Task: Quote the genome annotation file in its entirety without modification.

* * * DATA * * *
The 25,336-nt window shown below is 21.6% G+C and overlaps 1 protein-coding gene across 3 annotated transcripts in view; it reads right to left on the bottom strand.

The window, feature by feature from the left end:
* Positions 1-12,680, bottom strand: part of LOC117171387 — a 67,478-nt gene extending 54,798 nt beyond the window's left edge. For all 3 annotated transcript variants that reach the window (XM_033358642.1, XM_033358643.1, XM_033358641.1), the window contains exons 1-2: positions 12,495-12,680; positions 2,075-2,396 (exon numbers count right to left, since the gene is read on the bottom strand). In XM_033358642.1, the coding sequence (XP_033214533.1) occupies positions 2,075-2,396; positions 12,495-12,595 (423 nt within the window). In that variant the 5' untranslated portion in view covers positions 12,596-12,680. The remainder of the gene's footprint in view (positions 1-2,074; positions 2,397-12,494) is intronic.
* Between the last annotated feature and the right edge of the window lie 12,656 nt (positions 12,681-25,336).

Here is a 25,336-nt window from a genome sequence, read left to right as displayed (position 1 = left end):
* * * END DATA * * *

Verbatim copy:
The 25,336-nt window shown below is 21.6% G+C and overlaps 1 protein-coding gene across 3 annotated transcripts in view; it reads right to left on the bottom strand.

The window, feature by feature from the left end:
* Positions 1-12,680, bottom strand: part of LOC117171387 — a 67,478-nt gene extending 54,798 nt beyond the window's left edge. For all 3 annotated transcript variants that reach the window (XM_033358642.1, XM_033358643.1, XM_033358641.1), the window contains exons 1-2: positions 12,495-12,680; positions 2,075-2,396 (exon numbers count right to left, since the gene is read on the bottom strand). In XM_033358642.1, the coding sequence (XP_033214533.1) occupies positions 2,075-2,396; positions 12,495-12,595 (423 nt within the window). In that variant the 5' untranslated portion in view covers positions 12,596-12,680. The remainder of the gene's footprint in view (positions 1-2,074; positions 2,397-12,494) is intronic.
* Between the last annotated feature and the right edge of the window lie 12,656 nt (positions 12,681-25,336).

Here is a 25,336-nt window from a genome sequence, read left to right as displayed (position 1 = left end):